In search of strategic HRM in Sri Lanka | Sunday Observer

In search of strategic HRM in Sri Lanka

We consciously included the term Conducive Climate in our HRM definition. This means a supportive environment within the organisation. HR has a critical role to play in creating such a climate
We consciously included the term Conducive Climate in our HRM definition. This means a supportive environment within the organisation. HR has a critical role to play in creating such a climate

Sri Lanka has entered a challenging era with the spread of COVID-19. With the confidence gathered in ending the thirty-year war against terrorism, we need to have a sense of optimism in facing the acute threat with maturity and responsibility.  Individuals and institutions, having a holistic perspective with long term well-being in mind is the way forward.

 Being strategic is of utmost importance in this context. It essentially shows how ‘smart’ you are in ‘playing the game’. The roots are from the Greek word strategos, which means the art of the general. Obviously, it has a military connotation. How a general orders the troops to attack, or to withdraw or to surround the enemy, with the aim of winning the war in mind. A battlefront and a business front have a lot in common, particularly with the sky-rocketing competition, globally as well as locally.

A game plan cannot be conceived or commissioned without people.  That is exactly why people, to be precise the ‘right’ people are the most precious asset to any In any organisation, we have physical, financial and information resources. These three resources are not of any use if you do not have the most precious resource, the people.forward-looking organisation. How to acquire, retain, develop, and engage them has become increasingly challenging with the growing complexity associated with doing business in a globalised world. Hence, human resource management (HRM) has become a critical factor for organisational success.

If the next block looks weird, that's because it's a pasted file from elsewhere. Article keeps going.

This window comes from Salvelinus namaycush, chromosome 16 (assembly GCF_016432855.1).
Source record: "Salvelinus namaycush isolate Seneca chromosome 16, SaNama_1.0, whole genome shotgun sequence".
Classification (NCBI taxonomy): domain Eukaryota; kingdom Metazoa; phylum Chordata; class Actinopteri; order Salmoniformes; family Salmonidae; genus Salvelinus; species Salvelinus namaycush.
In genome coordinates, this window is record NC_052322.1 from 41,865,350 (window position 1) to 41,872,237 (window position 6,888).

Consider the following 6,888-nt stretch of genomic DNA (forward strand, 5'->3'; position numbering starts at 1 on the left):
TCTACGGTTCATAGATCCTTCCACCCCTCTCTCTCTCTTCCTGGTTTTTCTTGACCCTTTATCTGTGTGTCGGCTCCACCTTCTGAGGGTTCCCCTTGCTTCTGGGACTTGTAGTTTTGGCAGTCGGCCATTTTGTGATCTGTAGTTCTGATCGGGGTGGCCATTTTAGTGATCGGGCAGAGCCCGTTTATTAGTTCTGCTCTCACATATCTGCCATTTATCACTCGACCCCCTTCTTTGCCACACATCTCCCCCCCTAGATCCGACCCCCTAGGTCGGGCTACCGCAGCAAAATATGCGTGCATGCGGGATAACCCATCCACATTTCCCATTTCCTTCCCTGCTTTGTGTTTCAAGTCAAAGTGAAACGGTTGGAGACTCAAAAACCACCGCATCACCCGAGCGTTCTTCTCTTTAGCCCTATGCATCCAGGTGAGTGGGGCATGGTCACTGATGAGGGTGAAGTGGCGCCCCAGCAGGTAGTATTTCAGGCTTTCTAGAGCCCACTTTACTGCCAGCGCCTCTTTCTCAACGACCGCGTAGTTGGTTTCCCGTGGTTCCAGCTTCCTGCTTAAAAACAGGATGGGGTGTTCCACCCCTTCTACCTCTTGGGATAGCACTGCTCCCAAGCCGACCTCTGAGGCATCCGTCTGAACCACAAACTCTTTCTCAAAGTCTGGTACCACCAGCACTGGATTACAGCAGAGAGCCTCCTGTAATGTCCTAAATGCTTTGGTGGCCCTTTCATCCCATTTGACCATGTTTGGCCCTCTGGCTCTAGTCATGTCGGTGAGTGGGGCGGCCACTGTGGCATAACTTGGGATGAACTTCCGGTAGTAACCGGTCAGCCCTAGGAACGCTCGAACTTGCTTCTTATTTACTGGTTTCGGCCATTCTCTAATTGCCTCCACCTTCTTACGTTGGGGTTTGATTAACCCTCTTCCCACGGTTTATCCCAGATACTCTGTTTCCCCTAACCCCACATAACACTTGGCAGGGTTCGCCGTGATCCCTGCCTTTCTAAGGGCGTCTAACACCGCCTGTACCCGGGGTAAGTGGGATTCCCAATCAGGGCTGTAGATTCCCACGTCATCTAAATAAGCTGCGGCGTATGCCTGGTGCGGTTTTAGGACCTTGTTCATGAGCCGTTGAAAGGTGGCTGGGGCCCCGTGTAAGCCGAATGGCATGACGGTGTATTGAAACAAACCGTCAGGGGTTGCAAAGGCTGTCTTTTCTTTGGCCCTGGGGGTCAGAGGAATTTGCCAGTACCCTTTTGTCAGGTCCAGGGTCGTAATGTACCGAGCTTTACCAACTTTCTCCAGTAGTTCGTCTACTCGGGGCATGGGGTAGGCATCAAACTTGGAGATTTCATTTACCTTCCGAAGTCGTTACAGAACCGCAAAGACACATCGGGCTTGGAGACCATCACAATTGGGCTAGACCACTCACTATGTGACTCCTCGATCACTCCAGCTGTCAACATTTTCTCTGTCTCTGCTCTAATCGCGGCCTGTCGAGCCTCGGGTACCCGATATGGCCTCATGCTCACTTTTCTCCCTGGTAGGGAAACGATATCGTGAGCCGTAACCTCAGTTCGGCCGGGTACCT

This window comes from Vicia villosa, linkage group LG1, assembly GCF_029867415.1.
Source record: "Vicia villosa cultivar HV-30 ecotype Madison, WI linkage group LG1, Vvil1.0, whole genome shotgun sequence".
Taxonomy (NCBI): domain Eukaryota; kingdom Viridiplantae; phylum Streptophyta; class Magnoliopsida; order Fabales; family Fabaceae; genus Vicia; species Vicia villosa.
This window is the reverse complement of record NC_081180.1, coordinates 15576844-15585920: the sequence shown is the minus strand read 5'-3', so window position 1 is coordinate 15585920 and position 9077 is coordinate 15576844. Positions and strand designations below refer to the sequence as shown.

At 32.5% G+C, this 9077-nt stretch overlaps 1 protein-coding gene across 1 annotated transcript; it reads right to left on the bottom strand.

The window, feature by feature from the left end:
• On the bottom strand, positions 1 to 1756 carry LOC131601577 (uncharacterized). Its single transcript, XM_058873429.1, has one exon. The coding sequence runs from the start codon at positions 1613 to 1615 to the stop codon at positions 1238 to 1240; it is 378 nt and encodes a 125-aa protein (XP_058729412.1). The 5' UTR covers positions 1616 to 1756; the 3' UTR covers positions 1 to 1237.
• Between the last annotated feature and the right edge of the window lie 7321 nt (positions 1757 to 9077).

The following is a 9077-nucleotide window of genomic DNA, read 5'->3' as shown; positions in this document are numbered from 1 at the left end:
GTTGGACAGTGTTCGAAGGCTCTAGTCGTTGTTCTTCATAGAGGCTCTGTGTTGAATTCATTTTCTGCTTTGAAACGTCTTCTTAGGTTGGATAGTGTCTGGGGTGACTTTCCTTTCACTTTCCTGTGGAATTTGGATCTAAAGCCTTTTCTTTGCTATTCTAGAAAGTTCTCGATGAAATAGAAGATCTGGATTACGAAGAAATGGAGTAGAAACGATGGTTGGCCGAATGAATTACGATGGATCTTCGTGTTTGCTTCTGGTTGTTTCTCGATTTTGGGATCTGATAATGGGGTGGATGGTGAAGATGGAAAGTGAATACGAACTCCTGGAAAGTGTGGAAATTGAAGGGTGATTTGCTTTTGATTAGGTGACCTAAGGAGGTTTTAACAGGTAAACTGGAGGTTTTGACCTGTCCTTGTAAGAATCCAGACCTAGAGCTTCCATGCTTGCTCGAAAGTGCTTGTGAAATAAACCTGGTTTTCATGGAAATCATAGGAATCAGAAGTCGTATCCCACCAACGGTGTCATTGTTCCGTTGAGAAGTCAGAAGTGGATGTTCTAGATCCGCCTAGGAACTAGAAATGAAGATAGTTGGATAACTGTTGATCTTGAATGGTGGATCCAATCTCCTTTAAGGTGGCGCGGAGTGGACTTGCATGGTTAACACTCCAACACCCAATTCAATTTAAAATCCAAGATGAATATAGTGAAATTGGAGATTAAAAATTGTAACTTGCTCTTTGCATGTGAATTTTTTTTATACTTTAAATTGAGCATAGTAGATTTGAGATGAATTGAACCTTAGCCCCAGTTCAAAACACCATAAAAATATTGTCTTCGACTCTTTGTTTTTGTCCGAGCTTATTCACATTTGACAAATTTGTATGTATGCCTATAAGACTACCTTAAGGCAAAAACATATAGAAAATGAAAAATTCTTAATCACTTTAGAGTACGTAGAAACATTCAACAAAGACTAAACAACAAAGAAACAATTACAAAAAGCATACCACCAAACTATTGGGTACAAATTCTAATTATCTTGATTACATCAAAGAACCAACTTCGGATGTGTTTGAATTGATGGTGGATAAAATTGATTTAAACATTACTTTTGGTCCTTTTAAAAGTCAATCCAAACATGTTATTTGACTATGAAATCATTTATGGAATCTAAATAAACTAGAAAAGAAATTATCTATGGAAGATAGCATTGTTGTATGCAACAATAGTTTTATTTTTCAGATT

Defining HRM

What is HRM? There are hundreds of ways to describe it. I prefer how Garry Dessler puts it across in a rather simple manner: ‘The policies and practices involved in carrying out the ‘people’ or human resource aspect of a management position’.

It does not talk about a particular department, section or a division, but it does talk about any management position. The good news coming from that is the fact that every manager has a ‘people’ role to play. Let’s take a simple example. You may be the best accountant in town. Yet, you cannot achieve results unless you master the art and science of getting the best out of your team. That is human resource management.

 What could be the best way to approach HRM in defining it related to local needs? A think tank from the Chartered Institute of Personnel Management (CIPM) took the initiative of developing a suitable definition of HRM for Sri Lanka.  This move is very significant as CIPM being the pioneering and premier HR institute in Sri Lanka with its coveted charter status.

 Our approach was specific and straightforward. We looked at what is available in terms of HRM definitions, identified key salient points and listed them and brainstormed their relevance to Sri Lanka. That was one aspect. On the other hand, we also brainstormed how to accommodate the socio-cultural and religio-political dimensions influencing management practices in Sri Lanka. Our aim was to find the best fit.